It is important to define how the degree of stenosis is measured. For instance, a 75% diameter stenosis will result in a cross-sectional area stenosis of around 90%. Similarly, if percent stenosis is based on diameter, and if the denominator is an estimated carotid bulb diameter, the percent stenosis will be greater than if the diameter of the internal carotid artery above the stenosis is used as the denominator. The carotid bulb is defined as the dilated (bulbous) first portion of the internal carotid artery just as it leaves the bifurcation. This is to be distinguished from the carotid sinus, ie, the terminal enlarged portion of the common carotid artery, which gives rise to the bifurcation of the internal and external carotid arteries. For consistency we believe that diameter stenosis, using the diameter of the internal carotid artery above the stenosis as the denominator, should be used. This is the measurement used in NASCET and the Asymptomatic Carotid Atherosclerosis Study (ACAS).
Studies that provide information about flow and/or pressure in the ophthalmic and intracranial carotid artery branches, such as transcranial Doppler, oculoplethysmography, and single-photon emission-computed tomography are also helpful for evaluating the severity and significance of CAD. Blood tests including hematocrit and platelet count are essential; prothrombin time and activated partial thromboplastin time are desirable. Brain imaging with computed tomography or magnetic resonance imaging is essential for patients with strokes and may be useful in patients with TIAs or asymptomatic patients who are considered for surgery.
An electrocardiogram is mandatory. Additional cardiac evaluation and consultation should be considered to seek potential cardiac sources of embolism that might have caused the brain ischemia and to assess the presence and severity of coexistent coronary artery disease. Neurological consultation is important for patients with neurological symptoms or signs. Some patients with concurrent medical illnesses (eg, pulmonary, renal, hematologic, hepatic, and other diseases) will require an evaluation to assess surgical risk.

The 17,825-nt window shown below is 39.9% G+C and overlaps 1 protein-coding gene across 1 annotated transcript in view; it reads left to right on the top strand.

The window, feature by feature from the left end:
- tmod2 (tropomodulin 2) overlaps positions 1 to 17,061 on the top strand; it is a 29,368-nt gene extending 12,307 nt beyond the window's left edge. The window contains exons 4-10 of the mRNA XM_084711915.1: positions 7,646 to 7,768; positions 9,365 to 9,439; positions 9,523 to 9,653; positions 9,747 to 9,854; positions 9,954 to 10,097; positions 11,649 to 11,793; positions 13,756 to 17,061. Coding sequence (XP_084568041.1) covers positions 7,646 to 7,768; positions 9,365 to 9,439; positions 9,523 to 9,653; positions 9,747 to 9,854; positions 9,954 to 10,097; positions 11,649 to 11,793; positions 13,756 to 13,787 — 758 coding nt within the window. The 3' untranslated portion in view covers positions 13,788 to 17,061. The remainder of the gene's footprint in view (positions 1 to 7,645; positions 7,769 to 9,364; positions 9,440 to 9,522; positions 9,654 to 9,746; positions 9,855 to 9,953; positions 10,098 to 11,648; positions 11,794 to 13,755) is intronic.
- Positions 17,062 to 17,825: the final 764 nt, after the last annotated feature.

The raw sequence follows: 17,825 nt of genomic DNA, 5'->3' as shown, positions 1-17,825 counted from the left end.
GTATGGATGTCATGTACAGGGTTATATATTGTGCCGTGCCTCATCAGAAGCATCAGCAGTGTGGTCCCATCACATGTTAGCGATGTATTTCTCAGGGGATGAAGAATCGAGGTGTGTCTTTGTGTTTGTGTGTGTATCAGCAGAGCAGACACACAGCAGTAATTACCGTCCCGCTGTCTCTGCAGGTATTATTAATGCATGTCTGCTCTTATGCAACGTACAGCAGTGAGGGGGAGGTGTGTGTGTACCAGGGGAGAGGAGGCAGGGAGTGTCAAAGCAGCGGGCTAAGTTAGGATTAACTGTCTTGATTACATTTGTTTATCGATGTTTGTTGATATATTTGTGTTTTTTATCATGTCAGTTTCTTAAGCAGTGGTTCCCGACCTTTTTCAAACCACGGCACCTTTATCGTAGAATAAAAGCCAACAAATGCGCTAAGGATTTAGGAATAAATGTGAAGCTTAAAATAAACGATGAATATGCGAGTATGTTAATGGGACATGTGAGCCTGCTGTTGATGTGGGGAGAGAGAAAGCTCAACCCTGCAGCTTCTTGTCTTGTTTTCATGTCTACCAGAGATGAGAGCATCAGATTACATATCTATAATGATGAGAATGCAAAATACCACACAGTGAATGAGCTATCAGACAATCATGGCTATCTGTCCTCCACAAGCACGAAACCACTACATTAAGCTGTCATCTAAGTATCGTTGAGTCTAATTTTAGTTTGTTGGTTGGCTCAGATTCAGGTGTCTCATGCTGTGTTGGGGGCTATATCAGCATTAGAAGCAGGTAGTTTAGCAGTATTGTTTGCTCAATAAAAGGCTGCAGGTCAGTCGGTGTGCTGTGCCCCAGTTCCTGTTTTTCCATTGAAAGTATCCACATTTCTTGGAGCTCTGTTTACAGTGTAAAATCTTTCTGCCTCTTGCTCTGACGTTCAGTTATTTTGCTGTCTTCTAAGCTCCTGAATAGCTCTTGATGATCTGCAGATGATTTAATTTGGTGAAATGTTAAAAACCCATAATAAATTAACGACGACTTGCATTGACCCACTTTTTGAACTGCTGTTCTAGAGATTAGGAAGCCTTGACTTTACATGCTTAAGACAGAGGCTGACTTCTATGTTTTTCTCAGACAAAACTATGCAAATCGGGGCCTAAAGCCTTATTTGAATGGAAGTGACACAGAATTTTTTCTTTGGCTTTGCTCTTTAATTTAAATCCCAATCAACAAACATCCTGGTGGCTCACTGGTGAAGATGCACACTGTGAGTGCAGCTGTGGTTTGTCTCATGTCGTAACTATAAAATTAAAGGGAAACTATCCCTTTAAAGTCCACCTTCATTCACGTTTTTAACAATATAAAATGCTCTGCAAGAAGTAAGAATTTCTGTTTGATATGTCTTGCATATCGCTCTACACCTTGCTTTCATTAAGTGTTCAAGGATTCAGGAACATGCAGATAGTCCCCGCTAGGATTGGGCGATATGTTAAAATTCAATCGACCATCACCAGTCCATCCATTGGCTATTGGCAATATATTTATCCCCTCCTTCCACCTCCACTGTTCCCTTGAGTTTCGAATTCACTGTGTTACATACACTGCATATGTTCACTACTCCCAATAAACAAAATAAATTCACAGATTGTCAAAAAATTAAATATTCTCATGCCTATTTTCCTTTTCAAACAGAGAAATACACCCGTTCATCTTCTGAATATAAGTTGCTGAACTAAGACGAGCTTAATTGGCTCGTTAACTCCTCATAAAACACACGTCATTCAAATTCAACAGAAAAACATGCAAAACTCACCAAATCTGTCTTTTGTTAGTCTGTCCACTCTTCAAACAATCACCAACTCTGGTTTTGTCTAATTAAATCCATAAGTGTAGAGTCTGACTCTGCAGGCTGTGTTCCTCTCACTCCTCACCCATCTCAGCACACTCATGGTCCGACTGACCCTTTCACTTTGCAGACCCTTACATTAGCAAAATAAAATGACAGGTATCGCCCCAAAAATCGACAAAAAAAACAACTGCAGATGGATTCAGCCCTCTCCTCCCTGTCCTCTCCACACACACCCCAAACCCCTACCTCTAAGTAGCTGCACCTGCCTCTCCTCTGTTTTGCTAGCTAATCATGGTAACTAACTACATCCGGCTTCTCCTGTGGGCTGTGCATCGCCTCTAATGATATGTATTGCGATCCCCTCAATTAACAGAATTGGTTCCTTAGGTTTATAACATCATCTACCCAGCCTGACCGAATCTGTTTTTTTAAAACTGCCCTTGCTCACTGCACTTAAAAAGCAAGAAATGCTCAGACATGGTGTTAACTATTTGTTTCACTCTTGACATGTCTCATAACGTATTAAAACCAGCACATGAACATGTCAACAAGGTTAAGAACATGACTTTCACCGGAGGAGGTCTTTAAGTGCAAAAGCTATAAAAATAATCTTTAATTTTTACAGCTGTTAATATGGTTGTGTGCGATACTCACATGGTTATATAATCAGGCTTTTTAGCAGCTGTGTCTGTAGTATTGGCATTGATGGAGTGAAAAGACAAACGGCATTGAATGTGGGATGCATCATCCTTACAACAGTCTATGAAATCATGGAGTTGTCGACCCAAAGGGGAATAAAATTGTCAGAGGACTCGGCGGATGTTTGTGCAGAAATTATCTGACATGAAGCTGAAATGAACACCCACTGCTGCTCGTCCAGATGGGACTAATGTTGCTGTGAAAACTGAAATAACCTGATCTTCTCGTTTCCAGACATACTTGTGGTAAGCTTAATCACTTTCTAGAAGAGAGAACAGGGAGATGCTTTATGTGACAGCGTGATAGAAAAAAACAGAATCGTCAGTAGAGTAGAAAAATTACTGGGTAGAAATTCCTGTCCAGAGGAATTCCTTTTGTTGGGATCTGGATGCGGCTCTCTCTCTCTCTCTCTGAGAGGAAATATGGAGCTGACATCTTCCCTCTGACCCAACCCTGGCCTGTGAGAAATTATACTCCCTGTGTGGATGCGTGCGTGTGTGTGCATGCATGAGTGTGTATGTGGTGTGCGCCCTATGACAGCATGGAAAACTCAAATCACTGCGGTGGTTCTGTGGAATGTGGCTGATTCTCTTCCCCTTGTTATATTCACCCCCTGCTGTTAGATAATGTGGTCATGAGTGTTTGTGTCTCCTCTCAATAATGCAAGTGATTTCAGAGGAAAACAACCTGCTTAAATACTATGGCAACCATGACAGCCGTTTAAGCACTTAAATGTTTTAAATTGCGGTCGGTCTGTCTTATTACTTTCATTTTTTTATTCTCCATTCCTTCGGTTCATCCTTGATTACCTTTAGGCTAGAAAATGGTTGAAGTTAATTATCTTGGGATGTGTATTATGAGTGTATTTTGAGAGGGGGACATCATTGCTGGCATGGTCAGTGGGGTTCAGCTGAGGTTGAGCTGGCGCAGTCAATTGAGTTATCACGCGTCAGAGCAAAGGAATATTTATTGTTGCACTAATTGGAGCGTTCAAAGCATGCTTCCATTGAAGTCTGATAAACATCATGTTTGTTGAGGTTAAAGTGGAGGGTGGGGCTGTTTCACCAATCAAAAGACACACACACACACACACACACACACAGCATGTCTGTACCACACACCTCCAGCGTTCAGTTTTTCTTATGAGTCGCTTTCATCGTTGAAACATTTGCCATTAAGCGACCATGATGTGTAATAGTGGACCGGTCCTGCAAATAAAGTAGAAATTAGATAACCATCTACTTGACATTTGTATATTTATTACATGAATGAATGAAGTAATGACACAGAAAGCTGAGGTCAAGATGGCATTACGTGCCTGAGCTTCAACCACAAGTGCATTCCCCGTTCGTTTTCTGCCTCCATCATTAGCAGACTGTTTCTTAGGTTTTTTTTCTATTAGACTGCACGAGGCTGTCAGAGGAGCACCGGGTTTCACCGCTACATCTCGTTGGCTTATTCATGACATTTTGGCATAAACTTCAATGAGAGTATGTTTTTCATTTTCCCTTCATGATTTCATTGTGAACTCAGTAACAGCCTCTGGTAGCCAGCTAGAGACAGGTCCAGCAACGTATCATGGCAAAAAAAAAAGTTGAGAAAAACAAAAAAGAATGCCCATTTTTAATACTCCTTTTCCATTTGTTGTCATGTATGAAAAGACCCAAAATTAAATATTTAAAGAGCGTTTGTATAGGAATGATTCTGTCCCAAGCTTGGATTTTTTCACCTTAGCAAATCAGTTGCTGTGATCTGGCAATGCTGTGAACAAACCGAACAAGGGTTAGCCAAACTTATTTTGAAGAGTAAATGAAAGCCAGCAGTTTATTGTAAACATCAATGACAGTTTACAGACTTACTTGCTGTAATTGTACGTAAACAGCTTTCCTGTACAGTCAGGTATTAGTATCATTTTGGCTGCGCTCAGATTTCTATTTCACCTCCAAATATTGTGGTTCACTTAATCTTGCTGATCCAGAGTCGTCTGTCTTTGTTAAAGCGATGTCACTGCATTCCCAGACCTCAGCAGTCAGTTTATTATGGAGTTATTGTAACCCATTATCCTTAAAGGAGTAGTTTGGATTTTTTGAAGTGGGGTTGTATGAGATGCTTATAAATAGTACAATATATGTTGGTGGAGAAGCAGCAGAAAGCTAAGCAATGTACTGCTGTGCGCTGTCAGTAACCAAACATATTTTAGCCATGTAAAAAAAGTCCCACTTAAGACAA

Medical Management of Symptomatic Patients With Carotid Bifurcation Disease
This topic is covered only briefly here because the main purpose of the conference was to discuss indications for carotid surgery. Factors associated with increased risk of stroke related to CAD include age, hypertension, ischemic heart disease, diabetes, hyperlipidemia, diabetes, cigarette smoking, and high hematocrit. While it may appear axiomatic that elimination or reduction of these risk factors would be helpful for reducing stroke risk, there is very little evidence to support this hypothesis, with the exception of treating hypertension and stopping smoking.20
One of the most important approaches to the medical management of patients with CAD with respect to stroke risk reduction has been the use of antiplatelet drugs, principally aspirin. Newer drugs, such as ticlopidine, have shown some improvement over the effect of aspirin.2122 Combination therapies such as aspirin plus dipyridamole are no better than aspirin alone. Recent aspirin trials and meta-analyses further clarify the effect of aspirin and its effect on stroke risk reduction.23242526 In the most recent meta-analysis,27 data from 18 prospective randomized trials of patients with a history of prior stroke or TIA were analyzed. In the antiplatelet drug treatment group, there were 479/5837 (8.2%) new nonfatal strokes; in the control group, there were 600/5870 (10.2%) new nonfatal strokes. Thus, antiplatelet drugs gave a 2% absolute risk reduction, or a 23% odds reduction, with respect to the end point of nonfatal stroke.